1. ## Integration by parts

[tex]\int x^2sin\pixdx[\math]

why doesnt this latex thing work for me????

i dont know how to integrate x^2sin(pi)xdx

2. Originally Posted by jeph
[tex]\intx^2sin\pixdx[\math]

why doesnt this latex thing work for me????
Your "slash" for the closing bracket is in the wrong direction:
$\displaystyle \int x^2 sin \pi xdx$

Using spaces would be a good idea, too.

Originally Posted by jeph
i dont know how to integrate x^2sin(pi)xdx
$\displaystyle \int p dq = pq - \int q dp$

So
$\displaystyle \int x^2 sin(\pi x)dx$
Pick
$\displaystyle p = x^2$ ==> $\displaystyle dp = 2x dx$
$\displaystyle dq = sin(\pi x) dx$ ==> $\displaystyle q = -\frac{1}{\pi}cos(\pi x)$

Then
$\displaystyle \int x^2 sin(\pi x)dx = -\frac{1}{\pi} x^2 cos(\pi x) - \int (2x) \cdot -\frac{1}{\pi}cos(\pi x) dx$$\displaystyle = -\frac{1}{\pi} x^2 cos(\pi x) + \frac{2}{\pi} \int x cos(\pi x) dx We can use the same process on the remaining integral: \displaystyle \int x cos(\pi x) dx = \frac{x}{\pi}sin(\pi x) - \int \frac{1}{\pi}sin(\pi x) dx$$\displaystyle = \frac{x}{\pi}sin(\pi x) + \frac{1}{\pi ^2}cos(\pi x)$

Putting this result into our original integral:
$\displaystyle \int x^2 sin(\pi x)dx = -\frac{1}{\pi} x^2 cos(\pi x) + \frac{2}{\pi} \left ( \frac{x}{\pi}sin(\pi x) + \frac{1}{\pi ^2}cos(\pi x) \right )$

$\displaystyle = -\frac{1}{\pi} x^2 cos(\pi x) + \frac{2x}{\pi ^2}sin(\pi x) + \frac{2}{\pi ^3}cos(\pi x)$

-Dan

3. nevermind, i got it. thanks!

Originally Posted by topsquark
Your "slash" for the closing bracket is in the wrong direction:
$\displaystyle \int x^2 sin \pi xdx$

Using spaces would be a good idea, too.

$\displaystyle \int p dq = pq - \int q dp$

So
$\displaystyle \int x^2 sin(\pi x)dx$
Pick
$\displaystyle p = x^2$ ==> $\displaystyle dp = 2x dx$
$\displaystyle dq = sin(\pi x) dx$ ==> $\displaystyle q = -\frac{1}{\pi}cos(\pi x)$

Then
$\displaystyle \int x^2 sin(\pi x)dx = -\frac{1}{\pi} x^2 cos(\pi x) - \int (2x) \cdot -\frac{1}{\pi}cos(\pi x) dx$$\displaystyle = -\frac{1}{\pi} x^2 cos(\pi x) + \frac{2}{\pi} \int x cos(\pi x) dx We can use the same process on the remaining integral: \displaystyle \int x cos(\pi x) dx = \frac{x}{\pi}sin(\pi x) - \int \frac{1}{\pi}sin(\pi x) dx$$\displaystyle = \frac{x}{\pi}sin(\pi x) + \frac{1}{\pi ^2}cos(\pi x)$

Putting this result into our original integral:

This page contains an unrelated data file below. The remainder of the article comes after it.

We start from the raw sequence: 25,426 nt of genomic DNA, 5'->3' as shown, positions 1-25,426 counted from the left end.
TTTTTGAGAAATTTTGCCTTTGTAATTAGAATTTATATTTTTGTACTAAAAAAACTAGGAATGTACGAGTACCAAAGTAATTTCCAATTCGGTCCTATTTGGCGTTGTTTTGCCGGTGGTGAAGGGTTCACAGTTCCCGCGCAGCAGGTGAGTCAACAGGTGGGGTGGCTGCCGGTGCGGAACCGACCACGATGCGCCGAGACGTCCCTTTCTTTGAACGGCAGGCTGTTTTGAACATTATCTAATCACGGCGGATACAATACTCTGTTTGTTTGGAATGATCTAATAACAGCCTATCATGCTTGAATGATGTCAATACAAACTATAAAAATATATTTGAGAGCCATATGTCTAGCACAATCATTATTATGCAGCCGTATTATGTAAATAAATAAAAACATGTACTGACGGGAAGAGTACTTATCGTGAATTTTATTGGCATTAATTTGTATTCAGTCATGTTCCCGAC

$\displaystyle \int x^2 sin(\pi x)dx = -\frac{1}{\pi} x^2 cos(\pi x) + \frac{2}{\pi} \left ( \frac{x}{\pi}sin(\pi x) + \frac{1}{\pi ^2}cos(\pi x) \right )$

$\displaystyle = -\frac{1}{\pi} x^2 cos(\pi x) + \frac{2x}{\pi ^2}sin(\pi x) + \frac{2}{\pi ^3}cos(\pi x)$

-Dan
how do you integrate the $\displaystyle \int \frac{1}{\pi}sin(\pi x) dx$ into $\displaystyle \frac{1}{\pi ^2}cos(\pi x)$

4. Originally Posted by jeph
nevermind, i got it. thanks!

how do you integrate the $\displaystyle \int \frac{1}{\pi}sin(\pi x) dx$ into $\displaystyle \frac{1}{\pi ^2}cos(\pi x)$
That isn't quite what I did, you are off by a negative.

In detail:
$\displaystyle \int \frac{1}{\pi} sin(\pi x) dx = \frac{1}{\pi} \int sin(\pi x) dx$

Let $\displaystyle y = \pi x$ ==> $\displaystyle dy = \pi dx$

So
$\displaystyle \int \frac{1}{\pi} sin(\pi x) dx = \frac{1}{\pi} \int \frac{dy}{\pi}sin(y) = \frac{1}{\pi ^2}(-cos(y)) = -\frac{1}{\pi ^2}cos(\pi x)$

-Dan

5. Originally Posted by jeph
nevermind, i got it. thanks!

how do you integrate the $\displaystyle \int \frac{1}{\pi}sin(\pi x) dx$ into $\displaystyle \frac{1}{\pi ^2}cos(\pi x)$
A useful rule to remember....

Let $\displaystyle F(x)$ be an antiderivative of $\displaystyle f(x)$.

Then, ($\displaystyle a\not = 0$),
$\displaystyle \int f(ax+b)dx=\frac{1}{a}F(ax+b)+C$

Meaning whenever you have a linear function (of the form ax+b) you just take the coefficient with the "x" (the slope of line) and invert it.

For example,
$\displaystyle \int (2x+1)^4 dx$
Since this is a linear expression inside,
$\displaystyle 2x+1$.
You can use the rule I told you.
Just find the anti-derivative the regular way,
$\displaystyle \int (2x+1)^4 dx = \frac{(2x+1)^5}{5}+C$
But of course this answer is wrong, you need to invert the slope.
Thus,
$\displaystyle \frac{1}{2} \cdot \frac{(2x+1)^5}{5}+C$

Now let us find,
$\displaystyle \int \sin (\pi x) dx$
Note $\displaystyle \pi x=\pi x+0$ is a linear function in the special form we had above because $\displaystyle \pi$ is just a number in front.
Thus, to find the integral you just find the integral of sine which is -cosine and then invert the slope.
Thus,
$\displaystyle \int \sin \pi x dx = -\frac{1}{\pi} \cos x+C$.

Learn, this rule, it saves much time.